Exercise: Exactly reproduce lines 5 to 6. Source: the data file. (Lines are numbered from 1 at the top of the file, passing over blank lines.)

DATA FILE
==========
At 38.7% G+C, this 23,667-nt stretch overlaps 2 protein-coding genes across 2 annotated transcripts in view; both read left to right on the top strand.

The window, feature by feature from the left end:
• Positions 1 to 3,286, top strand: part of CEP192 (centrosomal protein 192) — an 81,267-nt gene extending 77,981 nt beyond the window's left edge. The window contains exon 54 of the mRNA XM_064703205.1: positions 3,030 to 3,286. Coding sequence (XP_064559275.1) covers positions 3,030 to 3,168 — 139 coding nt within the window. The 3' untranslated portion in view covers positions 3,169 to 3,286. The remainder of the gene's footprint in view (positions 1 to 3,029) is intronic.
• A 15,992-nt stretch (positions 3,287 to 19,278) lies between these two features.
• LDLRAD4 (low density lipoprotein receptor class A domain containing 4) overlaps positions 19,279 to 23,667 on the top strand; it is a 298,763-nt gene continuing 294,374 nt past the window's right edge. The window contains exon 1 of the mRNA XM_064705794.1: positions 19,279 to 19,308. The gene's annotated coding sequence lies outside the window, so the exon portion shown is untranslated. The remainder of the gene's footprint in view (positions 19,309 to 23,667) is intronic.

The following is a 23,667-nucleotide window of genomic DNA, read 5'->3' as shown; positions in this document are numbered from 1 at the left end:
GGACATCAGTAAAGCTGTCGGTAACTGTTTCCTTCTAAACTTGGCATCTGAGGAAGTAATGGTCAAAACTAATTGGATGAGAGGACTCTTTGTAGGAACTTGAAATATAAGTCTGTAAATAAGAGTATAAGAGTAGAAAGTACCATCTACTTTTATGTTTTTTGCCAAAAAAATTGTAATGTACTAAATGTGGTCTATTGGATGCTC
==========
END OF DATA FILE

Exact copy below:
• LDLRAD4 (low density lipoprotein receptor class A domain containing 4) overlaps positions 19,279 to 23,667 on the top strand; it is a 298,763-nt gene continuing 294,374 nt past the window's right edge. The window contains exon 1 of the mRNA XM_064705794.1: positions 19,279 to 19,308. The gene's annotated coding sequence lies outside the window, so the exon portion shown is untranslated. The remainder of the gene's footprint in view (positions 19,309 to 23,667) is intronic.

The following is a 23,667-nucleotide window of genomic DNA, read 5'->3' as shown; positions in this document are numbered from 1 at the left end: